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Malware is the broad term used for viruses, worms, trojans and other harmful computer software hackers use to damage data and systems. From simple experiments in form to sophisticated malware-as-a-service platforms, it covers an enormous spectrum in both function and application.

For example, ransomware holds a victim’s files or data hostage until the victim pays a ransom to get them back; backdoor malware gives attackers root or privileged access to an infected system; and adware secretly tracks browsing and download history to deliver targeted ads. The diversity of malware is its greatest strength and the core of the threat it poses to businesses.

New threats emerge regularly, ranging from evasion techniques to snooping and tracking technologies. For instance, time delays, polymorphism (the ability to change the underlying code) and anti-sandboxing are ways to avoid detection by signature-based antivirus solutions. And mobile devices can be more tempting targets for attack, because they carry more private data than desktop computers: financial information, travel locations and GPS tracking, shopping and browsing histories, captured keystrokes and even images from the device’s camera.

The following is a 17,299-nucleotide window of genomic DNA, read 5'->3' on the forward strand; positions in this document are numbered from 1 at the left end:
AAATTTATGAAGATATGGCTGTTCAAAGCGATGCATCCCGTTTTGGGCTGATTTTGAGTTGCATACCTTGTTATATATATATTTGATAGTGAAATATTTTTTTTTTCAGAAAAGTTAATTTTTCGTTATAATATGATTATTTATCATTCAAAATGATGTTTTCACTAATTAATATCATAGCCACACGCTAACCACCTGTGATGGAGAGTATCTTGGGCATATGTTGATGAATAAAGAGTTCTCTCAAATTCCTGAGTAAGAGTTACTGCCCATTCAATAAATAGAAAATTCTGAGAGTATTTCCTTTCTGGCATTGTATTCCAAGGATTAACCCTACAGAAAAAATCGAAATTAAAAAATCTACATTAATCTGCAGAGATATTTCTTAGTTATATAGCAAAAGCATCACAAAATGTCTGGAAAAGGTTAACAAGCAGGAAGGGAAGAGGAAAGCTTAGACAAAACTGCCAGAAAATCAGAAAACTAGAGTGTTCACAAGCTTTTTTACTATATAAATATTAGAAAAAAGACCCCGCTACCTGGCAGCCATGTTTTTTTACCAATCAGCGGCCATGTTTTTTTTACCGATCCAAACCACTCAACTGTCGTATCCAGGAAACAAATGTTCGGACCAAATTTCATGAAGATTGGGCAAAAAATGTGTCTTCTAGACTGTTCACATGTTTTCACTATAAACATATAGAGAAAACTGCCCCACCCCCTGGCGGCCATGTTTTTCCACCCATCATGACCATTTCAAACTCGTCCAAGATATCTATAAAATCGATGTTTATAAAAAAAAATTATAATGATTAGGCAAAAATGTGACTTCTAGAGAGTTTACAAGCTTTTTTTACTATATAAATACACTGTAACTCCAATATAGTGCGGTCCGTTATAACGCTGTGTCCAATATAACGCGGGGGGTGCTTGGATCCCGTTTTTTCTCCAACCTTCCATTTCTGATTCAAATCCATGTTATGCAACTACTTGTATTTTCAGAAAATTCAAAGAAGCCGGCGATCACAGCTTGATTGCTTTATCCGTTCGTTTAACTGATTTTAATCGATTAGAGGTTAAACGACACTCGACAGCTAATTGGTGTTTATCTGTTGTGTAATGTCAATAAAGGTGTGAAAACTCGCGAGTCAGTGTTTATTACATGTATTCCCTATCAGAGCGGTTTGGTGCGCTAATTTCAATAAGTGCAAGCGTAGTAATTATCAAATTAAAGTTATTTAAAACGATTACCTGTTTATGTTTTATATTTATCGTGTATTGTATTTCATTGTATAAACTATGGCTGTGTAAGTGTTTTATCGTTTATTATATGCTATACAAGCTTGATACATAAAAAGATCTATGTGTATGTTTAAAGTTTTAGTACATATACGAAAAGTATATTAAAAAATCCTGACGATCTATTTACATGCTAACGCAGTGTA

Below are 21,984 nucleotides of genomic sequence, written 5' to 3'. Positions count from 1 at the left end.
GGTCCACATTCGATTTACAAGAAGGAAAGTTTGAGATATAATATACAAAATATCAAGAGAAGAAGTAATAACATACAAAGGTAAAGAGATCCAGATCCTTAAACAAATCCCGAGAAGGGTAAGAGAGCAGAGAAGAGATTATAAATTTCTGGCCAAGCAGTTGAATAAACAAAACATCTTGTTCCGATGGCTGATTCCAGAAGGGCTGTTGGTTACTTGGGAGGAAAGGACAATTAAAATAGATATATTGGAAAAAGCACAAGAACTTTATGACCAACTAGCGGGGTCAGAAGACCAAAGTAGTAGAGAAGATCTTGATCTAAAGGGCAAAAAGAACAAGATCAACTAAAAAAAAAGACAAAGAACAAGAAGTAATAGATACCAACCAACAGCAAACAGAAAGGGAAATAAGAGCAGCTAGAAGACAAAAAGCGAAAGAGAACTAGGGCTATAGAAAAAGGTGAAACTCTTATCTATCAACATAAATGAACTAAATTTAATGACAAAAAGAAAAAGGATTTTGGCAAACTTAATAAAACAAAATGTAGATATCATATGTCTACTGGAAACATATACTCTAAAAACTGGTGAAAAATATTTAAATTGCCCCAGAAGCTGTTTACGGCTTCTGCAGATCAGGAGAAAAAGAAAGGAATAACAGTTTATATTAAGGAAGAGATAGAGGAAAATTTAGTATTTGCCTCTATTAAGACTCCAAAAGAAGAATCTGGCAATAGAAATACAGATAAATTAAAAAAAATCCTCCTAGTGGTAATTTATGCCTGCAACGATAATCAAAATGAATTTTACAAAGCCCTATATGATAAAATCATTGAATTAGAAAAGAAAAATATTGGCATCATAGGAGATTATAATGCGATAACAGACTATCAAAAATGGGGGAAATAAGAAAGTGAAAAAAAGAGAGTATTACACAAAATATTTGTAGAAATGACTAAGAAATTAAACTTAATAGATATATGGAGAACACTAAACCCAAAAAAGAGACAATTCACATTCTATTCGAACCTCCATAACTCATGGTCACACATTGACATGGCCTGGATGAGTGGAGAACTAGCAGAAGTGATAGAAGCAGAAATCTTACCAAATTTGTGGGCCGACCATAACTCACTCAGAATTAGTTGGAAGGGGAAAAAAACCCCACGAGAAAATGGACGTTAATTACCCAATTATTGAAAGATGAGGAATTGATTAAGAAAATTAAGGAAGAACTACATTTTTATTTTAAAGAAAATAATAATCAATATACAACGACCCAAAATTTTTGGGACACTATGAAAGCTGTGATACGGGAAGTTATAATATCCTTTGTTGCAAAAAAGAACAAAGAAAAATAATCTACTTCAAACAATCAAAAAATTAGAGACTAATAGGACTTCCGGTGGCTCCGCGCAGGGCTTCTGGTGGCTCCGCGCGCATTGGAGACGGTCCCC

If you suspect your device may be infected, open Activity Monitor and look for applications that consume the most resources but aren’t active. Uninstall any suspicious apps and then run a full system scan to clean any traces from your computer. If a reinstall is required, consult your device manufacturer’s website for instructions on how to properly wipe and reinstall the operating system.